Locating emergent trees in a tropical rainforest using data from an Unmanned Aerial Vehicle (UAV)

Research output: Contribution to journal/Conference contribution in journal/Contribution to newspaperJournal articleResearchpeer-review

  • Cici Alexander
  • Amanda H. Korstjens, Bournemouth Univ, Bournemouth University, Dept Life & Environm Sci
  • ,
  • Emma Hankinson, Bournemouth Univ, Bournemouth University, Dept Life & Environm Sci
  • ,
  • Graham Usher, PanEco Fdn, Sumatran Orangutan Conservat Programme
  • ,
  • Nathan Harrison, Bournemouth Univ, Bournemouth University, Dept Life & Environm Sci
  • ,
  • Matthew G. Nowak, Southern Illinois Univ, Southern Illinois University System, Southern Illinois University, Dept Anthropol
  • ,
  • Abdullah Abdullah, Syiah Kuala Univ, Universitas Syiah Kuala, Dept Biol
  • ,
  • Serge A. Wich, Univ Amsterdam, University of Amsterdam, Inst Biodivers & Ecosyst Dynam
  • ,
  • Ross A. Hill, Bournemouth Univ, Bournemouth University, Dept Life & Environm Sci

Emergent trees, which are taller than surrounding trees with exposed crowns, provide crucial services to several rainforest species especially to endangered primates such as gibbons and siamangs (Hylobatidae). Hylobatids show a preference for emergent trees as sleeping sites and for vocal displays, however, they are under threat from both habitat modifications and the impacts of climate change. Traditional plot-based ground surveys have limitations in detecting and mapping emergent trees across a landscape, especially in dense tropical forests. In this study, a method is developed to detect emergent trees in a tropical rainforest in Sumatra, Indonesia, using a photogrammetric point cloud derived from RGB images collected using an Unmanned Aerial Vehicle (UAV). If a treetop, identified as a local maximum in a Digital Surface Model generated from the point cloud, was higher than the surrounding treetops (Trees_EM), and its crown was exposed above its neighbours (Trees_SL; assessed using slope and circularity measures), it was identified as an emergent tree, which might therefore be selected preferentially as a sleeping tree by hylobatids. A total of 54 out of 63 trees were classified as emergent by the developed algorithm and in the field. The algorithm is based on relative height rather than canopy height (due to a lack of terrain data in photogrammetric point clouds in a rainforest environment), which makes it equally applicable to photogrammetric and airborne laser scanning point cloud data.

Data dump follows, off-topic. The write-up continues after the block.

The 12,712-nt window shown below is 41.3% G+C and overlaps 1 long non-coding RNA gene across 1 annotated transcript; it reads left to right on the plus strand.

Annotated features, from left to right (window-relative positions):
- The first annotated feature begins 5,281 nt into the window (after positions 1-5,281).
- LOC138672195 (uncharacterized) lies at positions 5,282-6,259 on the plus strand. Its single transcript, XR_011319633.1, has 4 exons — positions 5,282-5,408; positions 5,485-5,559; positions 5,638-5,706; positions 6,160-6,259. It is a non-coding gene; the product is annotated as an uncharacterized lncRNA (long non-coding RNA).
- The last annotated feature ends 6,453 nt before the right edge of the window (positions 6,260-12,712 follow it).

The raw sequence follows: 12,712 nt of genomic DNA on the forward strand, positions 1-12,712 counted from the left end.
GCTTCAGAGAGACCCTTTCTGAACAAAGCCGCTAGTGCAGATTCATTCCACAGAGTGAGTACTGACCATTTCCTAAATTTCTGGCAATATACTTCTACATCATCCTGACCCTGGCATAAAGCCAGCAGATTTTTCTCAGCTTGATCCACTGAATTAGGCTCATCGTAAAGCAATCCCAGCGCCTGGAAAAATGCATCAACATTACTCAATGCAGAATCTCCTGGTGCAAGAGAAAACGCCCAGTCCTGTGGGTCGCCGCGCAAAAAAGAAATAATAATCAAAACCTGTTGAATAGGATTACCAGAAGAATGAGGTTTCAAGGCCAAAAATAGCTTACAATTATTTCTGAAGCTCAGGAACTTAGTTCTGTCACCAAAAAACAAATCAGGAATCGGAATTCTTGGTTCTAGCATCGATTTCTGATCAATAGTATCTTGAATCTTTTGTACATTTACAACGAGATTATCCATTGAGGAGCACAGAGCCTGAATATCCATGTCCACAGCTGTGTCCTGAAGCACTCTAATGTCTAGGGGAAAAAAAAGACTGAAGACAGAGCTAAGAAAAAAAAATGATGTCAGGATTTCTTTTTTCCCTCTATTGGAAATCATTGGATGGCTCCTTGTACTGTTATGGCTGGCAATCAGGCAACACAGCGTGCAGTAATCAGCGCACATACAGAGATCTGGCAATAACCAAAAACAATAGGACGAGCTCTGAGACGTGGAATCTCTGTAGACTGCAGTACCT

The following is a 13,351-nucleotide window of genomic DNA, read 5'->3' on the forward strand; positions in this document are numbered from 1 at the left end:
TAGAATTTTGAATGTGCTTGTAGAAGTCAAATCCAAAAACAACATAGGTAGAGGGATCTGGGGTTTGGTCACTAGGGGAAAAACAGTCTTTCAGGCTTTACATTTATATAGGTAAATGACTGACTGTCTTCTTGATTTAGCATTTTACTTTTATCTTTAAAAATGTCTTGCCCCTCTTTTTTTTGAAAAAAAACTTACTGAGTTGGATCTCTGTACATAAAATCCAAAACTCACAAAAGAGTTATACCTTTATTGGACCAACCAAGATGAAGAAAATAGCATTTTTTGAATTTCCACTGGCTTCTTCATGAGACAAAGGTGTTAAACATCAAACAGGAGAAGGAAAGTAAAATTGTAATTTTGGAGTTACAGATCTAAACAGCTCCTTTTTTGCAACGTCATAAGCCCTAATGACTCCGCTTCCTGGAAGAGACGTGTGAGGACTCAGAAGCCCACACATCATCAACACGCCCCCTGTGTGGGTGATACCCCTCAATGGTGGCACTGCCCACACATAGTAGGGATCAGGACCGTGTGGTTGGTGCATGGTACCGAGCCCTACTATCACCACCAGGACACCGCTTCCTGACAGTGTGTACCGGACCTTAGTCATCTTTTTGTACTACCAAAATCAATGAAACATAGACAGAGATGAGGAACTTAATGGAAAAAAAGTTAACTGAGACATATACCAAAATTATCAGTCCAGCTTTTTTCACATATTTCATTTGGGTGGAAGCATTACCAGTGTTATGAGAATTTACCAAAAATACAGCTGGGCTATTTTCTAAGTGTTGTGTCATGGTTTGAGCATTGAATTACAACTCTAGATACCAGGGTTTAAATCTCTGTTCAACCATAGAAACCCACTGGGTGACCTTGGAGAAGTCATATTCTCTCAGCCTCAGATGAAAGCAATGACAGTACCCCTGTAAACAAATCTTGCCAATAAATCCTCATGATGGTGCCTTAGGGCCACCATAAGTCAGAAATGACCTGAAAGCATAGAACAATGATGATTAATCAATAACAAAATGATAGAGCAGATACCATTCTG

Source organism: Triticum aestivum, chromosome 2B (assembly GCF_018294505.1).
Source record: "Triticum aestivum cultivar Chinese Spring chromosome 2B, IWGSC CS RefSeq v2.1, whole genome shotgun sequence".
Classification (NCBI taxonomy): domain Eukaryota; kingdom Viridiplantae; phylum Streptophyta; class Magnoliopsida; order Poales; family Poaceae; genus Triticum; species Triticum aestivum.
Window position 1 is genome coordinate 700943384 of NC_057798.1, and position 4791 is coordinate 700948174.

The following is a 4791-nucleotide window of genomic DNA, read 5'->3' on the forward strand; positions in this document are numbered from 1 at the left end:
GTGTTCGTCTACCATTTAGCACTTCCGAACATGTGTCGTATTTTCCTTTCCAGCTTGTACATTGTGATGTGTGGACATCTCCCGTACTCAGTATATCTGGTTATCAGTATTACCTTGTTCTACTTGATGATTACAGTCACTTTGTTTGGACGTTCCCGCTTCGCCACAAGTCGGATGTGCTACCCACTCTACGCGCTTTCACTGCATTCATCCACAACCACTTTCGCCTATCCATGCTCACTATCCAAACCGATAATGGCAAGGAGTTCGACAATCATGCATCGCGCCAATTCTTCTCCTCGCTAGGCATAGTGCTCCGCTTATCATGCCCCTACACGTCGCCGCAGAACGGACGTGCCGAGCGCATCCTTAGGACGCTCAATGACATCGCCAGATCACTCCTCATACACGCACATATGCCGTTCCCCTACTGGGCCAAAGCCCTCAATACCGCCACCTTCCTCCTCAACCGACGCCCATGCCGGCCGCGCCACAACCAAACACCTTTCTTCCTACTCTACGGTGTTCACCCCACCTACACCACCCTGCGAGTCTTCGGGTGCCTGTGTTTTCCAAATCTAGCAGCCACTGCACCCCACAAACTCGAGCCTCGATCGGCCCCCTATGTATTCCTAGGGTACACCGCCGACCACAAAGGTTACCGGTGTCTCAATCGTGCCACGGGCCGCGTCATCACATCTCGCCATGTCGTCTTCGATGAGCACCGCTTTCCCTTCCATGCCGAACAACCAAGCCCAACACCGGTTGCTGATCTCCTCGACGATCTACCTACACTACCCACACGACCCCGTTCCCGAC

Original languageEnglish
JournalInternational Journal of Applied Earth Observation and Geoinformation
Pages (from-to)86-90
Number of pages5
Publication statusPublished - Oct 2018

    Research areas

  • Habitat mapping, Drones, Point cloud, Sleeping trees, Conservation, Rainforest, Sumatra, SLEEPING SITES, CANOPY, SELECTION, GIBBONS, SYSTEM, MODEL

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